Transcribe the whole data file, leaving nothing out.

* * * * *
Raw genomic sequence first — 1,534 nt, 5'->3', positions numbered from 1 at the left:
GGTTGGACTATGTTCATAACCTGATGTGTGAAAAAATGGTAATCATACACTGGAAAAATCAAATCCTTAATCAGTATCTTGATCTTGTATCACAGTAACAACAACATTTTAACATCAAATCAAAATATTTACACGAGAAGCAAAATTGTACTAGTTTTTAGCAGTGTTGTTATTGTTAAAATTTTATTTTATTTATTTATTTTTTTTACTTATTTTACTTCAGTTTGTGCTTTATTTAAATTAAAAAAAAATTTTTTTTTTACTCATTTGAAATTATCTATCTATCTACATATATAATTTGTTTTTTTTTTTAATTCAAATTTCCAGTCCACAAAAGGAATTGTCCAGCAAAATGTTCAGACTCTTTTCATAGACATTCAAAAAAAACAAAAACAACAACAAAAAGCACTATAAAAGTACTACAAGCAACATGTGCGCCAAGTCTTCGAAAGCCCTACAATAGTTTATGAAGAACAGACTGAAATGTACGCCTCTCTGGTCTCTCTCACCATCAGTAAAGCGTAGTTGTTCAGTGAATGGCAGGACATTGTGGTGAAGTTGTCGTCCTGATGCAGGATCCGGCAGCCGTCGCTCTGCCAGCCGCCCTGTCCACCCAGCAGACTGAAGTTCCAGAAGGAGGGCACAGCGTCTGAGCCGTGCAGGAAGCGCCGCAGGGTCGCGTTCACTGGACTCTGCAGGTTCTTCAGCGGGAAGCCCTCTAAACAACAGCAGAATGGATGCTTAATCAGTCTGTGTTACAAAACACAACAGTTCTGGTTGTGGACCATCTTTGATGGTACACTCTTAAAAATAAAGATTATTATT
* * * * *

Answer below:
Raw genomic sequence first — 1,534 nt, 5'->3', positions numbered from 1 at the left:
GGTTGGACTATGTTCATAACCTGATGTGTGAAAAAATGGTAATCATACACTGGAAAAATCAAATCCTTAATCAGTATCTTGATCTTGTATCACAGTAACAACAACATTTTAACATCAAATCAAAATATTTACACGAGAAGCAAAATTGTACTAGTTTTTAGCAGTGTTGTTATTGTTAAAATTTTATTTTATTTATTTATTTTTTTTACTTATTTTACTTCAGTTTGTGCTTTATTTAAATTAAAAAAAAATTTTTTTTTTACTCATTTGAAATTATCTATCTATCTACATATATAATTTGTTTTTTTTTTTAATTCAAATTTCCAGTCCACAAAAGGAATTGTCCAGCAAAATGTTCAGACTCTTTTCATAGACATTCAAAAAAAACAAAAACAACAACAAAAAGCACTATAAAAGTACTACAAGCAACATGTGCGCCAAGTCTTCGAAAGCCCTACAATAGTTTATGAAGAACAGACTGAAATGTACGCCTCTCTGGTCTCTCTCACCATCAGTAAAGCGTAGTTGTTCAGTGAATGGCAGGACATTGTGGTGAAGTTGTCGTCCTGATGCAGGATCCGGCAGCCGTCGCTCTGCCAGCCGCCCTGTCCACCCAGCAGACTGAAGTTCCAGAAGGAGGGCACAGCGTCTGAGCCGTGCAGGAAGCGCCGCAGGGTCGCGTTCACTGGACTCTGCAGGTTCTTCAGCGGGAAGCCCTCTAAACAACAGCAGAATGGATGCTTAATCAGTCTGTGTTACAAAACACAACAGTTCTGGTTGTGGACCATCTTTGATGGTACACTCTTAAAAATAAAGATTATTATT